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Stop the GST on low value imported goods!

This petition had 362 supporters

We need to vote with our keyboards / mouse against this piece of regressive legislation that prevents the freedom of choice to Australian Consumers. For too long our voice(s) have been smothered, its not about avoiding paying our fair share of GST.

Let's face it, it is difficult to find some of the products we like in bricks and mortar stores and in order to purchase it we sometimes look to the overseas market to purchase find what we want / need. By removing the GST free threshold of purchases under $1000 the Government will only discourage further consumption of goods especially in the current market uncertainty we face today.

Little does the Government understand is that due to currency differences, postage fees etc some items that are purchases barely constitute as a "bargain" or "huge saving" by adding this regressive piece of legislation we only further prevent consumer confidence as a whole which may lead to market contraction which won't be positive for the Australian economy.

So if you agree with most consumers I urge you to sign this petition and make all of your voices, concerns heard and hope that common sense will prevail.




Details of the legislation and opposition to it below:

On 16 February 2017, the Government introduced law to Parliament that will amend the law to extend Goods and Services Tax (GST) to low value imports of physical goods imported by consumers.

Suppliers with an Australian turnover of $75,000 or more in a twelve month period will be required to register and charge GST.

The existing processes to collect GST on imports above $1,000 at the border are unchanged.

In summary, the reforms:

make supplies of goods valued at $1,000 or less at the time of supply connected with Australia if the goods are purchased by consumers and are brought into Australia with the assistance of the supplier;
treat the operator of an electronic distribution platform (EDP) as the supplier of low value goods if the goods are purchased through the platform by consumers and brought into Australia with the assistance of either the supplier or the operator;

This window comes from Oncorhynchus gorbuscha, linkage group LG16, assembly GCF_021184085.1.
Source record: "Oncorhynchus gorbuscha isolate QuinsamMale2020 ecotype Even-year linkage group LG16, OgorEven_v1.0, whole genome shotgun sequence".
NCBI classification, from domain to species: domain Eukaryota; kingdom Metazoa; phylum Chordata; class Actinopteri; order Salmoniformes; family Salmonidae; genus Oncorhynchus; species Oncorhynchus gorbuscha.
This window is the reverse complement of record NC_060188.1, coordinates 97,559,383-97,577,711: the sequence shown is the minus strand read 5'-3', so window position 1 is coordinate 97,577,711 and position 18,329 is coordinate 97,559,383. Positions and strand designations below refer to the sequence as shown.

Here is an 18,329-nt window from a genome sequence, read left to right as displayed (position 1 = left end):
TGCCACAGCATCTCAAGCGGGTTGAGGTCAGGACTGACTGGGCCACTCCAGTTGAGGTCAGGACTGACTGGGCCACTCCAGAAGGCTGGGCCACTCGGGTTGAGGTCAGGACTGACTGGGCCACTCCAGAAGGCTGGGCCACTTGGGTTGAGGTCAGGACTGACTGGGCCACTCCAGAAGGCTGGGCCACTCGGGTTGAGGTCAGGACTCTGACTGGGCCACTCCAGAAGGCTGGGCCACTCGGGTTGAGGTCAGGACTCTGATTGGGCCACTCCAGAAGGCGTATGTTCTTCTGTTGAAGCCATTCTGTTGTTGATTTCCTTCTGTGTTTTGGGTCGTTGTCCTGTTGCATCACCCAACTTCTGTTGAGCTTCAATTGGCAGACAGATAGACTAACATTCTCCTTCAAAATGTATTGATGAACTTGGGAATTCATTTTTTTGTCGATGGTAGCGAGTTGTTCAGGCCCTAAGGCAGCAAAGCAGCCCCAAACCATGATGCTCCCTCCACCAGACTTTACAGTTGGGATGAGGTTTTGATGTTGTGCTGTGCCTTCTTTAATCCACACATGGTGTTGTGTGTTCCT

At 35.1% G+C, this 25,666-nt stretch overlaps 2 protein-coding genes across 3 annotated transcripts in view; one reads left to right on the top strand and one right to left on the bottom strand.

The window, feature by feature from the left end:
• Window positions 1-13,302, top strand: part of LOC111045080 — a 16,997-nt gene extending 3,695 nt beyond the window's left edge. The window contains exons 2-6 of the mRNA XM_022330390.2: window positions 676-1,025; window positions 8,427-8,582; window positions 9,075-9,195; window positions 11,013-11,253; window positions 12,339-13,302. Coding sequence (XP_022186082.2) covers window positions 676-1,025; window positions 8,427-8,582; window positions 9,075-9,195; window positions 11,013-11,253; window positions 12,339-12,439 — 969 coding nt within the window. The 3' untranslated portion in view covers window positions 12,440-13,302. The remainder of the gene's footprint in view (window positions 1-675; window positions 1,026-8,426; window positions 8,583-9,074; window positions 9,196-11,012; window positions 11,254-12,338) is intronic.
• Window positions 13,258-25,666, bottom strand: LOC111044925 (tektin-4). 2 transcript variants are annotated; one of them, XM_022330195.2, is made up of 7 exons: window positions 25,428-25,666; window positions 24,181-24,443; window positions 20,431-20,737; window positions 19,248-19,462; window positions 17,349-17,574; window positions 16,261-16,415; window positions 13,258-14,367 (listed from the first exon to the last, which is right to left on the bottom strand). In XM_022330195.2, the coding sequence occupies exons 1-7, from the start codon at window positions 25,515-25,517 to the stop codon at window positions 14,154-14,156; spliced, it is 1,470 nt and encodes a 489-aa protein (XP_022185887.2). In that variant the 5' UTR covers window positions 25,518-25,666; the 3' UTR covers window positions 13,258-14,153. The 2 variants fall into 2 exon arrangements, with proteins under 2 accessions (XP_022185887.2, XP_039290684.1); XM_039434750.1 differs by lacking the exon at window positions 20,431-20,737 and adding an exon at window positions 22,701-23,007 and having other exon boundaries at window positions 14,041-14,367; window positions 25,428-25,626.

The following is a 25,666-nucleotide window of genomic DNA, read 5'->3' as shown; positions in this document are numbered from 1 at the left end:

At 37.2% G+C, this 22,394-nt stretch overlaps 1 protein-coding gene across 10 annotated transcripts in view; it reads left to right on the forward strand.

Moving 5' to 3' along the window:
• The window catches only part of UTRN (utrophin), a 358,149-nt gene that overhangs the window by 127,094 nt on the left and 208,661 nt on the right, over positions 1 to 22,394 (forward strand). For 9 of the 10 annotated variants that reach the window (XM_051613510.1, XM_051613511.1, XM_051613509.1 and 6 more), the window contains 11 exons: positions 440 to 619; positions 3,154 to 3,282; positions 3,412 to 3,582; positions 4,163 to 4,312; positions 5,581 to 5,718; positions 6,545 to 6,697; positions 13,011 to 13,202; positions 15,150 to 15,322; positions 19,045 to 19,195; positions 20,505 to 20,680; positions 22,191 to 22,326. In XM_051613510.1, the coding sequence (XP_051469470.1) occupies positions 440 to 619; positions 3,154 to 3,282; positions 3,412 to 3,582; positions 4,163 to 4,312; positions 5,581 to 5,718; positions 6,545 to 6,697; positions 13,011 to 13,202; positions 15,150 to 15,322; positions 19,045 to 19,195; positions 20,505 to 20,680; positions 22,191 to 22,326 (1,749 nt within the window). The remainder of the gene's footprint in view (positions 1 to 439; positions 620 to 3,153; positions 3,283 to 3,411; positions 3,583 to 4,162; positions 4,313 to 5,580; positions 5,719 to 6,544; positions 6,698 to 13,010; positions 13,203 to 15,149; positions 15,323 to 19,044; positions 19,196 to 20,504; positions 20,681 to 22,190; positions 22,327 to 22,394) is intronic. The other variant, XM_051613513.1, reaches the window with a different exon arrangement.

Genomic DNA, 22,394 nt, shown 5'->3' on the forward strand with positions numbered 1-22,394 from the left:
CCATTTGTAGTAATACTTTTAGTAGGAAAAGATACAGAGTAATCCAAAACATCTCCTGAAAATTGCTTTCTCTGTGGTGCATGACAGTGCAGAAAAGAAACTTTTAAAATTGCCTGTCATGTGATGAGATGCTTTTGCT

treat redeliverers as the suppliers of low value goods if the goods are delivered outside of Australia as part of the supply, and the redeliverer assists with their delivery into Australia as part of a shopping or mailbox service that it provides under an arrangement with the consumer;
allow non-resident suppliers of low value goods that are connected with Australia to elect to access the simplified registration and reporting system; and
prevent double taxation.

So far eBay, Amazon, ASOS and economists from RMIT have made statements to the Senate Economics Legislation Committee saying a long the lines of:

“The way this Bill is drafted will drive overseas sellers off the kind of cooperative large-scale, Australia-based marketplace platforms onto the opaque parts of the Internet and search engines,” eBay suggests in its submission.

The next key argument against the new laws is that it could stop international businesses from wanting to engage with Australian customers. For example, in its submission to the committee, eBay goes as far to suggest that the policy could regrettably lead to the company “prevent[ing] Australians from buying from foreign sellers”.


Australian Governments legislation in detail can be found below

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